‘Memoirs of a Suburban Girl’ by Deb Kandelaars

158 p. 2011

I’m glad that this book only had 158 pages.  I really don’t think that I could have read any more.  As it was, I started reading it and turned off the light about 50 pages in.  I found that I was too anxious and troubled by it to sleep, so I turned the light back on and kept on reading until about 1.00 a.m. in the morning.

The book is set in 1979, and a teenage girl moves in with a violent older man, whom she calls S. B. (short for Spunky Boy) throughout, even though he turns out to be anything but.  She is only seventeen when she meets him, and she seems to encased in a nightmare world with this abusive, manipulative man, frightened and unwilling to take the first steps towards leaving him.

The book is written in the second person present tense, which I always find a rather claustrophobic, controlling narrative voice.  In this case, it is a risk.  There was a decision point at the very first episode of abuse at which many readers may have acted differently, and to continue to be addressed as “you” makes you feel somehow complicit and responsible for a decision that you might not have made.   I understand that she is making the point that it could be you, but maybe not.  There are choices here, even in the inability to make a choice.  The narrative is highpitched and breathless, and somehow garbled- as if it is falling out of her.

One of the most unsettling aspects of the book is its low-key suburban setting. There are neighbours, workmates, onlookers surely, who witness the violence in the car, in carparks, and who see the bruises and hear the excuses.  Yet somehow she seems to be isolated in her own parallel existence, with assistance from the few friends she manages to have, or her own parents,  visible, but just out of her reach.  She captures the late 70s and early 80s well in all their garishness.

It is a work of fiction, based on the author’s own experience.  It is presented as a memoir, and there are other memories coiled up in the telling.  In the middle of a beating, almost as a form of dissociation, her older and happier memories unspool, until she and you are jerked back into the grubby reality of her situation.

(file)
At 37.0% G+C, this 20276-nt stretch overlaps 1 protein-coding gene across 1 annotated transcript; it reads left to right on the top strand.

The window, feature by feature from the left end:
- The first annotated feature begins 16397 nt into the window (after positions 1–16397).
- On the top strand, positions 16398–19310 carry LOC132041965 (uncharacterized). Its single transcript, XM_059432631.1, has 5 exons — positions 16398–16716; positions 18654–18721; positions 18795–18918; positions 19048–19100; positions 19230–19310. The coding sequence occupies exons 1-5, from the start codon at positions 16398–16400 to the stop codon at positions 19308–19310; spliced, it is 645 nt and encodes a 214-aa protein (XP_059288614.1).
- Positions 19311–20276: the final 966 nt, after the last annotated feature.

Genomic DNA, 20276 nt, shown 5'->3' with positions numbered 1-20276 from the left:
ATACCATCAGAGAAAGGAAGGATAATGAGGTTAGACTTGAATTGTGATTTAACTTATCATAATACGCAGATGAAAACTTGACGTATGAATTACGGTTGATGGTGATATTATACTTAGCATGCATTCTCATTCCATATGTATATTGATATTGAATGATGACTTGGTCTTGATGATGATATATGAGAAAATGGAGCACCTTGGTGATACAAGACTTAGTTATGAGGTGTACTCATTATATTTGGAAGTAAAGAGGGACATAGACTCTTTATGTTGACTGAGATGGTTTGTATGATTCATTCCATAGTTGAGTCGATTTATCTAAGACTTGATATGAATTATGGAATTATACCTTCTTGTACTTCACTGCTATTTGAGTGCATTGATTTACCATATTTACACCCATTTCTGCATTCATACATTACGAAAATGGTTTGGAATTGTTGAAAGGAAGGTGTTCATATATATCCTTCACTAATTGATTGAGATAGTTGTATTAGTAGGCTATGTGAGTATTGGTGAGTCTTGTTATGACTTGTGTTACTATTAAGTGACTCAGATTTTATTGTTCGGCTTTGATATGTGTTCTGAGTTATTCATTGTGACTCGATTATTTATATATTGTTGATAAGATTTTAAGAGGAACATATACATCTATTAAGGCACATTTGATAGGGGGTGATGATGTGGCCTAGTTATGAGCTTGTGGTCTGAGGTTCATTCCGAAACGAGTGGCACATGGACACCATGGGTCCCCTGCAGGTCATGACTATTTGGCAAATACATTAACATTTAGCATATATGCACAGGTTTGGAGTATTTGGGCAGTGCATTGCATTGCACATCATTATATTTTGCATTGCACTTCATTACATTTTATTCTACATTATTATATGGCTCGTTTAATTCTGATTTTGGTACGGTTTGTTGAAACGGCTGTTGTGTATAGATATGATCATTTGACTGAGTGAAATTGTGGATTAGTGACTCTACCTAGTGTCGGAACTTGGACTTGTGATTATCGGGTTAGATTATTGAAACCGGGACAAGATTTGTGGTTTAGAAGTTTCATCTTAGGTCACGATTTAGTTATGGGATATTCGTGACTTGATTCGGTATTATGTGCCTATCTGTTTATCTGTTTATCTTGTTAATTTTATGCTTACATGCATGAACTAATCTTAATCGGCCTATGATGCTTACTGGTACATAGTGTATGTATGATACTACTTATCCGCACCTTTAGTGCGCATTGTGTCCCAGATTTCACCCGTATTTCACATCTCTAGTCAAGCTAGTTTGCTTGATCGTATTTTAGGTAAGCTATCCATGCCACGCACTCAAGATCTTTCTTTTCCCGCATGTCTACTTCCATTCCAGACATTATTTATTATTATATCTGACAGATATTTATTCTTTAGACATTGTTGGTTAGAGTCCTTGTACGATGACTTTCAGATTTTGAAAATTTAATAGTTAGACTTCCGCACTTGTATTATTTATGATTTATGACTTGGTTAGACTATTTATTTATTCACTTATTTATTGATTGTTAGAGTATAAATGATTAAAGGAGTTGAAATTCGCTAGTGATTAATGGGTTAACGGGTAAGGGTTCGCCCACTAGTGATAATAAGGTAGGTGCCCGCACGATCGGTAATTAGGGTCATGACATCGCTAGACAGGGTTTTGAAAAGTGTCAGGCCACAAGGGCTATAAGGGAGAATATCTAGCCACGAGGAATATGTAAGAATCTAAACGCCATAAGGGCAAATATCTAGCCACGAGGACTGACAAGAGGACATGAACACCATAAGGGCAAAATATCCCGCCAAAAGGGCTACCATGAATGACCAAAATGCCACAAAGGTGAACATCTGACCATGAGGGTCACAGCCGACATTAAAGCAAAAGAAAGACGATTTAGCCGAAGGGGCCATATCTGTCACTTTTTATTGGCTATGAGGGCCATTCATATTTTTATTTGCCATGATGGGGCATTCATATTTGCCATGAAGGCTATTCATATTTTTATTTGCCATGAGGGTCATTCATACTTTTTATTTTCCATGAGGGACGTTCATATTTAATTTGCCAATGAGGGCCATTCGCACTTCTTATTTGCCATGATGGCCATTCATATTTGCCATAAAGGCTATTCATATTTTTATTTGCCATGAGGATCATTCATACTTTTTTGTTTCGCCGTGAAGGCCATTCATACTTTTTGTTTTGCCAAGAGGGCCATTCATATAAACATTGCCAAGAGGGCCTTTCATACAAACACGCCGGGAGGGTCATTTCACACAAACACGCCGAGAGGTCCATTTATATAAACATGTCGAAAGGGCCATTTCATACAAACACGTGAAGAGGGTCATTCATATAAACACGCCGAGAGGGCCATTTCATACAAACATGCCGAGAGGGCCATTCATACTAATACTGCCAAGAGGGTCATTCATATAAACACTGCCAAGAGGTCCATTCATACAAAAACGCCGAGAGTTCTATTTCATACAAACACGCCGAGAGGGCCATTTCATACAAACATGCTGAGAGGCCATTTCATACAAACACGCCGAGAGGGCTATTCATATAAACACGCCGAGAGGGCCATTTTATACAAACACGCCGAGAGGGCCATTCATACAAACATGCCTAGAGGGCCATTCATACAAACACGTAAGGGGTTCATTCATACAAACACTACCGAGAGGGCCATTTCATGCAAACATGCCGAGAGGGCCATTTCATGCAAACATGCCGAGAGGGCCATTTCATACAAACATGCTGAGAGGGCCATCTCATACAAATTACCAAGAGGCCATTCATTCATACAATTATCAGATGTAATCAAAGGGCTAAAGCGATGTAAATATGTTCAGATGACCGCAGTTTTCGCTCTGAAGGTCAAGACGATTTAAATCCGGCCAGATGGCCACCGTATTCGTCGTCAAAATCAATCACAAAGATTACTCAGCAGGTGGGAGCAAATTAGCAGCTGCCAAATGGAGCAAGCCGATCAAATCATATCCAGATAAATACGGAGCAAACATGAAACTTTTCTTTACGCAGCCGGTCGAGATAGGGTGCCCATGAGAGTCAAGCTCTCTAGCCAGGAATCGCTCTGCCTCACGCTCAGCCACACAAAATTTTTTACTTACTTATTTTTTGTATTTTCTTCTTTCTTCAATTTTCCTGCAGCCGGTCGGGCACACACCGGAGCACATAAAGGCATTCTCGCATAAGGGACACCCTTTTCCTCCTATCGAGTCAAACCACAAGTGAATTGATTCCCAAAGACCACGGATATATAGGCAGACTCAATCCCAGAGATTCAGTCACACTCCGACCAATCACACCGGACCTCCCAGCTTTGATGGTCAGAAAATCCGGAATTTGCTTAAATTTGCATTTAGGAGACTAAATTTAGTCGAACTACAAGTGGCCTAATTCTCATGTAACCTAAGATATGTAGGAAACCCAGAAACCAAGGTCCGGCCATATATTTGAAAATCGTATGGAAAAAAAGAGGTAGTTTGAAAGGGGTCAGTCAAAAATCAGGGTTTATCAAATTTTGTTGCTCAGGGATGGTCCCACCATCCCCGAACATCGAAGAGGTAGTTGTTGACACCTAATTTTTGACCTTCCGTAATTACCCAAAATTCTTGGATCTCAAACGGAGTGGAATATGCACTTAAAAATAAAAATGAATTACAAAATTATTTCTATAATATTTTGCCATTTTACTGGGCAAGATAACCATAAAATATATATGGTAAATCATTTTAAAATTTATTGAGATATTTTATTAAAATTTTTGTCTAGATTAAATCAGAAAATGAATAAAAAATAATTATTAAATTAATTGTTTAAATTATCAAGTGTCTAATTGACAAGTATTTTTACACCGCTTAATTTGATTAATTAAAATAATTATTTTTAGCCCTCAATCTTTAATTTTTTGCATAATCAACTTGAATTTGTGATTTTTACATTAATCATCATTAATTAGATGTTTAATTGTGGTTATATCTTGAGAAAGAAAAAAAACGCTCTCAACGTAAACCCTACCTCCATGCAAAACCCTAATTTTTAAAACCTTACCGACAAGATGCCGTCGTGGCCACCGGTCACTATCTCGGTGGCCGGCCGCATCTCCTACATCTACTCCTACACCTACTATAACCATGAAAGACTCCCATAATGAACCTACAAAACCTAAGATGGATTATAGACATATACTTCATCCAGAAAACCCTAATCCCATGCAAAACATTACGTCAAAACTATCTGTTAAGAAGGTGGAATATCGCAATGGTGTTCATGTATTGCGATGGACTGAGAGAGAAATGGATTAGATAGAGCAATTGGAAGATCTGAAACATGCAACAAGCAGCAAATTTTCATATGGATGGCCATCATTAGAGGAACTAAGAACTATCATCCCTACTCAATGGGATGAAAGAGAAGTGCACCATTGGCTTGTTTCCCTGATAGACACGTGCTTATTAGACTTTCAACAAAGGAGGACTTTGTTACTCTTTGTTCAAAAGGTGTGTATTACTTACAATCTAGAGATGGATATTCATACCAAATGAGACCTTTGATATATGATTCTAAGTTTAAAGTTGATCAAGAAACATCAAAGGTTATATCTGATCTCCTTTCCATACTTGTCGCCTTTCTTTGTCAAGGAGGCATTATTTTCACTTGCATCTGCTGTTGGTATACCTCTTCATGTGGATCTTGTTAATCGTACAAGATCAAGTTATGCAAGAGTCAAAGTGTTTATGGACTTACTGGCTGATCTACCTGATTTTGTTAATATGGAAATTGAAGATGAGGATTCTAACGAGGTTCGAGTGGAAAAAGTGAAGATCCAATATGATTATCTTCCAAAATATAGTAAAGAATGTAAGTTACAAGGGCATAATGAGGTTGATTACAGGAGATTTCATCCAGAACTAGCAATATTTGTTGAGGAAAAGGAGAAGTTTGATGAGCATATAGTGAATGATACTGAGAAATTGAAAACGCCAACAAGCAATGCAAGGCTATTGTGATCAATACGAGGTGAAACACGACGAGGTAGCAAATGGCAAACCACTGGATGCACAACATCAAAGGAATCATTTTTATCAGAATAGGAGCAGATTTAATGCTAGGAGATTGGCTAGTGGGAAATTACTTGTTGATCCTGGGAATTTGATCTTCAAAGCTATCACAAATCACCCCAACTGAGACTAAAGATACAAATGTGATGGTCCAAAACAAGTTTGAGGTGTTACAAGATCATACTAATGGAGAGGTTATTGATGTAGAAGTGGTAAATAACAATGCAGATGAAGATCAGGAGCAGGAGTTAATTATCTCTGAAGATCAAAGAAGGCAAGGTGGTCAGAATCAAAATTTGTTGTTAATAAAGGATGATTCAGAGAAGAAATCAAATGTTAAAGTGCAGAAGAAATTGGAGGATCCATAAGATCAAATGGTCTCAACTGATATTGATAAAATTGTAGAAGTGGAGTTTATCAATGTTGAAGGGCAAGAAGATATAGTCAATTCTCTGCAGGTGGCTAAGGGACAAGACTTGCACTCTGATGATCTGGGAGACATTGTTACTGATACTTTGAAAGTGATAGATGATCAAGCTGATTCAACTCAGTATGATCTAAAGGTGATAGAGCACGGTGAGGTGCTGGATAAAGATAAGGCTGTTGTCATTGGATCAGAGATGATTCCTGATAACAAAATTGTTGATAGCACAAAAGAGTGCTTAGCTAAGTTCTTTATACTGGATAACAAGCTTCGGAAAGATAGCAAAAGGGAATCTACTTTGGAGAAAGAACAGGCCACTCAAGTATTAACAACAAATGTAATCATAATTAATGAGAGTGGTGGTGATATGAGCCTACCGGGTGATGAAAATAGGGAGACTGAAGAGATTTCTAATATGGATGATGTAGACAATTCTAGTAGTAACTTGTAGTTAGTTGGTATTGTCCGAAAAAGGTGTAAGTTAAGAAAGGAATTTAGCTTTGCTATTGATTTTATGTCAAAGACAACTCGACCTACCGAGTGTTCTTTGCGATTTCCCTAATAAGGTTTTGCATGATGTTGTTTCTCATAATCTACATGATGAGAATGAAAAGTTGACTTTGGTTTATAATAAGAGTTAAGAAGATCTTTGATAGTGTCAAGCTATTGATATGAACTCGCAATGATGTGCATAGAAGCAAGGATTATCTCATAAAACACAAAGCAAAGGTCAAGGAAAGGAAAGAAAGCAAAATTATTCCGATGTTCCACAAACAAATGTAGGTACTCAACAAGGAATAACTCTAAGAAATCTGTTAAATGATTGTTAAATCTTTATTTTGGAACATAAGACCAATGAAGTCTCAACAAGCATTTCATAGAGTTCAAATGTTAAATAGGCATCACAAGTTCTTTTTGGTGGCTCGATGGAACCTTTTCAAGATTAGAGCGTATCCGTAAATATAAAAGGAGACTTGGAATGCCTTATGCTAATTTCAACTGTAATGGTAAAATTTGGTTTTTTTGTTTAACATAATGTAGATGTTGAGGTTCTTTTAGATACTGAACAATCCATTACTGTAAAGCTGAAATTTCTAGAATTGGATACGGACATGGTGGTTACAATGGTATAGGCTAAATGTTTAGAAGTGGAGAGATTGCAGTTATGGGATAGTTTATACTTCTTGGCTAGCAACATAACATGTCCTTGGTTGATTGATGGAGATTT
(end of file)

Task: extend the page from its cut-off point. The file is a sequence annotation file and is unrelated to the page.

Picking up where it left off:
Should you read it? Yes, you should.  Will you like it? I don’t know. Did I like it? I don’t know. I couldn’t put it down- does that make it a good book?

Sourced from:Yarra Plenty Regional Library (who kindly bought it on on my suggestion!)

Read because:  It was highly recommended by Lisa at ANZLitLovers LitBlog

I’m reviewing this for the Australian Womens Writing Challenge 2012. It’s not too late to join, you know.

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7 responses to “‘Memoirs of a Suburban Girl’ by Deb Kandelaars

  1. I remember Lisa’s compelling review. This book is definitely on the radar. I’d have to pick a time when I was up for it though. Now isn’t that time, but I do want to read it.

  2. Excellent review, but the book sounds too confronting for me.

  3. Hello Janine, I’m so glad it had that impact on you, even if it was confronting. I’ll never forget discovering that a neighbour across the road had spent the night sitting on the doorstep with her two little ones, and that she had not come across the road to me to ask for shelter. I was so ashamed that she felt she could not wake me in the middle of the night. All of us need to be alert for the signs, and as women, to let other women know that we are there for them if they need it.

  4. The subject sounds good. It is not something that is normally written about. The whole wider subject of why people stay with abusive partners needs more of public profile. To people who say, just leave, really don’t understand.

  5. Sounds fascinating – will put it on the to read list. Just not sure when. Could be a hell of a rollercoaster. Definitely a daytime rather than night time read I’m guessing. People know this stuff is going on around them but feel powerless to help or interfere. It’s the sort of thing that breeds powerlessness.

  6. Pingback: Australian Women’s Writing Challenge | The Resident Judge of Port Phillip

  7. Pingback: 2012 AWW Challenge Wrap-up: Crime, Mystery, Thriller and Suspense « Australian Women Writers Challenge

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